Atropine intoxication is potentially lethal. In the most severe cases differential diagnosis with acute psychosis must be made. The diagnosis is based on clinical symptoms resulting from the inhibition of muscarinic cholinergic neurotransmission. The signs and symptoms can be stated according to the atropine equivalent dose4 (see Table I). The most common signs and symptoms are flushing, dryness of skin and mucous membranes, mydriasis with loss of accommodation, altered mental status and fever. Additional manifestations include sinus tachycardia, decreased bowel sounds, functional ileum, urinary retention, hypertension, tremulousness, myoclonic jerking. Recognized central atropinic effects include ataxia, disorientation, short-term memory loss, confusion, hallucinations (visual and auditory), psychosis, agitated delirium, seizures (rarely), coma, respiratory failure and cardiovascular collapse. Commonly prescribed medications and herbal remedies with anticholinergic properties are listed in Table II5. In 1998, the Toxic Exposure Surveillance System (US) reported 1,025 anticholinergic plant exposures; 36% resulted in moderate-to-major toxicity but no deaths were reported5.

Lungwort infusion is a preparation extracted from Pulmonaria Officinalis which is sometimes used as a folk remedy for the common cold and other medical problems6,7. The lungworts are the genus Pulmonaria of flowering plants in the family Boraginaceae, native to Europe and western Asia. Lungworts are perennial herbs that form clumps or rosettes. They are covered in hairs of varied length and stiffness, and sometimes also bear glands. The underground parts consist of a slowly creeping rhizome with adventitious roots. Flowering stems are unbranched, rough, covered with bristly hairs, usually not exceeding 25-30 cm, with a few exceptions (P. mollis, P. vallarsae). The silvery-white spots on the leaves were thought to resemble lungs. The color of the flower in bud is often pink, which then changes to violet or blue as the flower matures8.

To our knowledge, the current paper appears to be the first report of atropine intoxication secondary to Lungwort infusion. There are no reports in the literature suggesting that Pulmonaria officinalis itself has atropinic properties. We suspect that the lungwort infusion may have been contaminated with some other substance with atropinic properties. Similar cases of anticholinergic intoxications due to contamination of herbal infusions have been reported. For example, Hsu et al.9 reported seven cases of anticholinergic poisoning from a herbal preparation (Paraguay tea) contaminated with belladonna alkaloids. What struck us most was to find out there were almost no scientific references regarding Pulmonaria Officinalis or Lungwort -only 10 references in Medline- while the information on non-scientific webs was overwhelming.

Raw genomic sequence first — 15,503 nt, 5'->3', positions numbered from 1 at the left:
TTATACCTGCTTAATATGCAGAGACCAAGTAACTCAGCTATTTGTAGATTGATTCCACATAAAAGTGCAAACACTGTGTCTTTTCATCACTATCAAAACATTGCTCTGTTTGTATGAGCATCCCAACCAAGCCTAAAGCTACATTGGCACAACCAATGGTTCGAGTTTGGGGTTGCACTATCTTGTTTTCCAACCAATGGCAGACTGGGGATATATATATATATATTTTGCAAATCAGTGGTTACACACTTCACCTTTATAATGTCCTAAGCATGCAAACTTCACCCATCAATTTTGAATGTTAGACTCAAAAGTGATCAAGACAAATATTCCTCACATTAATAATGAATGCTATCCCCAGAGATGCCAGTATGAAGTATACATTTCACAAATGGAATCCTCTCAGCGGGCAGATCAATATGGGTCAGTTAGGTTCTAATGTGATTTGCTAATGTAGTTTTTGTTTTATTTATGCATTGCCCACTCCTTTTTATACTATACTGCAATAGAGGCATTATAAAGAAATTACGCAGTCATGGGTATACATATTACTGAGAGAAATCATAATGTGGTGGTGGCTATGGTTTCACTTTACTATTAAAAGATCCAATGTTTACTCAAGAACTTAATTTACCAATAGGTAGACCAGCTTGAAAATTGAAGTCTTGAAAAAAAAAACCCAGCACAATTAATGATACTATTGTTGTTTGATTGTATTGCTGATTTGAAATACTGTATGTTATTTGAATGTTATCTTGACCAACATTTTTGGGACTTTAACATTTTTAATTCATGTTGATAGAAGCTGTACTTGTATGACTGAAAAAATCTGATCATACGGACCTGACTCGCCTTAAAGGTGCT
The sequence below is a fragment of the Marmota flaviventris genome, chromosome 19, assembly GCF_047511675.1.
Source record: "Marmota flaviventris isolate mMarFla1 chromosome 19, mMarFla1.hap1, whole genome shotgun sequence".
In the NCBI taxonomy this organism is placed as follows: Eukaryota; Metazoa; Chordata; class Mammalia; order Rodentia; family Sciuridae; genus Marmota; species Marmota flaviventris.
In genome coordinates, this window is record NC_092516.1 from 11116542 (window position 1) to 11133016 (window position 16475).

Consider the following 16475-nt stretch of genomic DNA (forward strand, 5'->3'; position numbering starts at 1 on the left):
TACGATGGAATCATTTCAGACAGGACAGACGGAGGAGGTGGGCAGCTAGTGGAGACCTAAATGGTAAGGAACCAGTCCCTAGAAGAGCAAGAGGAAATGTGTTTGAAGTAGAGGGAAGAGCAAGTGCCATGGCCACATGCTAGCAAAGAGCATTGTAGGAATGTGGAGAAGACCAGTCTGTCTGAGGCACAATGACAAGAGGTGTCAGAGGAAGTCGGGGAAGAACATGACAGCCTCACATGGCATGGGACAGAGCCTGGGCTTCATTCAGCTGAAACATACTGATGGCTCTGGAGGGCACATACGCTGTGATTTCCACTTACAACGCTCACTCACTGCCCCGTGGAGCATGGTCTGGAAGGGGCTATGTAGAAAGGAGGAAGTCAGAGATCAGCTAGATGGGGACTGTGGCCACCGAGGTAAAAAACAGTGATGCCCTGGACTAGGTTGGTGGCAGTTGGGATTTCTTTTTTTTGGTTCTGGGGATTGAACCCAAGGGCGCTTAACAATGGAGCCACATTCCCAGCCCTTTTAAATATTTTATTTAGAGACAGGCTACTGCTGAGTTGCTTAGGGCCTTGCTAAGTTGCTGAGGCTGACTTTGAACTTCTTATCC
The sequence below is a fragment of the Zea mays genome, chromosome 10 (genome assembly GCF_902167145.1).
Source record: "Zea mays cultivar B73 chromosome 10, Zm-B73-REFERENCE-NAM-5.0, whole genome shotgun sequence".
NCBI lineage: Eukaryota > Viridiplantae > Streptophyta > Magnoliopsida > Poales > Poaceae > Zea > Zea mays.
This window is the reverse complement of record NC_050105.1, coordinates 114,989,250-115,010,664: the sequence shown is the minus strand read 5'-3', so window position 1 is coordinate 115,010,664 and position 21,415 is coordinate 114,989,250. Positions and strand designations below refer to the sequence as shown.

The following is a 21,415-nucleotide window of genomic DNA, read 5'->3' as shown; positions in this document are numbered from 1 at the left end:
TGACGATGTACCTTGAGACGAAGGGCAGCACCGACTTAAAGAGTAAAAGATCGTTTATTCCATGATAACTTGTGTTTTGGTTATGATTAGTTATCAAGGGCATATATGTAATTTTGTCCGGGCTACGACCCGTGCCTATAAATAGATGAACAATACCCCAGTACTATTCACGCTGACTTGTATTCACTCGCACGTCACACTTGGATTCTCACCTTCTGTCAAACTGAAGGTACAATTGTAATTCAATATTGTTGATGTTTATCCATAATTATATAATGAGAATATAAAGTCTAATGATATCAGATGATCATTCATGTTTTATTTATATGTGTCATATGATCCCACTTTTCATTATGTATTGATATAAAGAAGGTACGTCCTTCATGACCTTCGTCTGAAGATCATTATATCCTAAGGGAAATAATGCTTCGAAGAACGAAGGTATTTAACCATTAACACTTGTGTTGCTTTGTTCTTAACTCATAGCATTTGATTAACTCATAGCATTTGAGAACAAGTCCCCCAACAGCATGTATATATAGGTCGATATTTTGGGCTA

In recent times there has been an increase in the use of 'alternative remedies'2,3. There is a growing risk of intoxication due to their inner pharmacological properties, the potential presence of contaminating substances or interactions with other medications. This may result in novel clinical presentations, thus complicating the diagnosis of otherwise recognizable syndromes. In addition, most herbal remedies available in the developed countries are sold as food supplements10, thus evading thorough regulation of their quality and safety. Moreover, as in the cases reported, the general population may not consider them as either medication or as potentially toxic. Accidental or deliberate intoxication is one of the more frequent presentations to Accident and Emergency Departments. Up to 5% of patients presenting to an emergency department have taken an overdose, and the drugs taken most often include non-therapeutic substances like herbal products11. Unfortunately, many doctors have little knowledge of alternative medicine, and therefore diagnoses and treatment may be inappropriate. Increased attention in medical curricula, awareness of toxicity of natural medicines and systematic inclusion of questions about alternative treatments in the clinical history are necessary to minimize the risk of negative outcomes associated with the use of complementary or alternative remedies2,10,11.

One limitation of the present report is the fact that the presence of belladonna alkaloids in urine samples was not investigated, as was done in other case reports9,12.



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Address for correspondence:
Dr. Enrique Baca García
Psychiatry Department. Hospital Fundación Jiménez-Díaz,
Avda. Reyes Católicos, 2
28040 Madrid, Spain.
Telephone/fax: +34 915504987

Received 27 January 2006
Accepted 24 January 2007